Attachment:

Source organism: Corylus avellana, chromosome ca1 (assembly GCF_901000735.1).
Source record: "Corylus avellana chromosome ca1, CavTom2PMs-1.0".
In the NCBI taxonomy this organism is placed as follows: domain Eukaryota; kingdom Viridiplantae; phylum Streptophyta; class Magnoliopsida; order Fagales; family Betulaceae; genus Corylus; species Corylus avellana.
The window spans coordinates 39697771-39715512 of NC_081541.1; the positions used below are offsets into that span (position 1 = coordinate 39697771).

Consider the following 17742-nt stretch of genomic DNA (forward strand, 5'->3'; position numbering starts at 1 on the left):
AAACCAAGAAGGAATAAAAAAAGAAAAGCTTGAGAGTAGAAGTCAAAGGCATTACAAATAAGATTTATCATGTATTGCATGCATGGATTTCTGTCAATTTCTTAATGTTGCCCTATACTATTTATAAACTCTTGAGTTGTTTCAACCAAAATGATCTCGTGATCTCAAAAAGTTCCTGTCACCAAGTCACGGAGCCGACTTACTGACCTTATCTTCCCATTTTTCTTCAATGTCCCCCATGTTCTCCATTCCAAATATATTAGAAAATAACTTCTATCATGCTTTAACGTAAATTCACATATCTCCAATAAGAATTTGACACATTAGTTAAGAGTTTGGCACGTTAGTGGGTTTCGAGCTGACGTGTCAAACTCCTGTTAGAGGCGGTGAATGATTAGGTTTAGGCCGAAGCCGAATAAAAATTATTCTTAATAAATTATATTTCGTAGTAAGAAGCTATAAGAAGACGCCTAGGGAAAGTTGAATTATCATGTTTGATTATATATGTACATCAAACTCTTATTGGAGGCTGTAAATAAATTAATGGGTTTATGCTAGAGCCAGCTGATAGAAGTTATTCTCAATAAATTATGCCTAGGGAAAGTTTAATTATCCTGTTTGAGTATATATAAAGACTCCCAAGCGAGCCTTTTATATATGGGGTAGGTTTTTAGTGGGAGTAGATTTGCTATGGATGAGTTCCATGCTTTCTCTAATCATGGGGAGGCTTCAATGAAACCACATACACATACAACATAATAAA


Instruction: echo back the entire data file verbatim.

Source organism: Corylus avellana, chromosome ca1 (assembly GCF_901000735.1).
Source record: "Corylus avellana chromosome ca1, CavTom2PMs-1.0".
In the NCBI taxonomy this organism is placed as follows: domain Eukaryota; kingdom Viridiplantae; phylum Streptophyta; class Magnoliopsida; order Fagales; family Betulaceae; genus Corylus; species Corylus avellana.
The window spans coordinates 39697771-39715512 of NC_081541.1; the positions used below are offsets into that span (position 1 = coordinate 39697771).

Consider the following 17742-nt stretch of genomic DNA (forward strand, 5'->3'; position numbering starts at 1 on the left):
AAACCAAGAAGGAATAAAAAAAGAAAAGCTTGAGAGTAGAAGTCAAAGGCATTACAAATAAGATTTATCATGTATTGCATGCATGGATTTCTGTCAATTTCTTAATGTTGCCCTATACTATTTATAAACTCTTGAGTTGTTTCAACCAAAATGATCTCGTGATCTCAAAAAGTTCCTGTCACCAAGTCACGGAGCCGACTTACTGACCTTATCTTCCCATTTTTCTTCAATGTCCCCCATGTTCTCCATTCCAAATATATTAGAAAATAACTTCTATCATGCTTTAACGTAAATTCACATATCTCCAATAAGAATTTGACACATTAGTTAAGAGTTTGGCACGTTAGTGGGTTTCGAGCTGACGTGTCAAACTCCTGTTAGAGGCGGTGAATGATTAGGTTTAGGCCGAAGCCGAATAAAAATTATTCTTAATAAATTATATTTCGTAGTAAGAAGCTATAAGAAGACGCCTAGGGAAAGTTGAATTATCATGTTTGATTATATATGTACATCAAACTCTTATTGGAGGCTGTAAATAAATTAATGGGTTTATGCTAGAGCCAGCTGATAGAAGTTATTCTCAATAAATTATGCCTAGGGAAAGTTTAATTATCCTGTTTGAGTATATATAAAGACTCCCAAGCGAGCCTTTTATATATGGGGTAGGTTTTTAGTGGGAGTAGATTTGCTATGGATGAGTTCCATGCTTTCTCTAATCATGGGGAGGCTTCAATGAAACCACATACACATACAACATAATAAA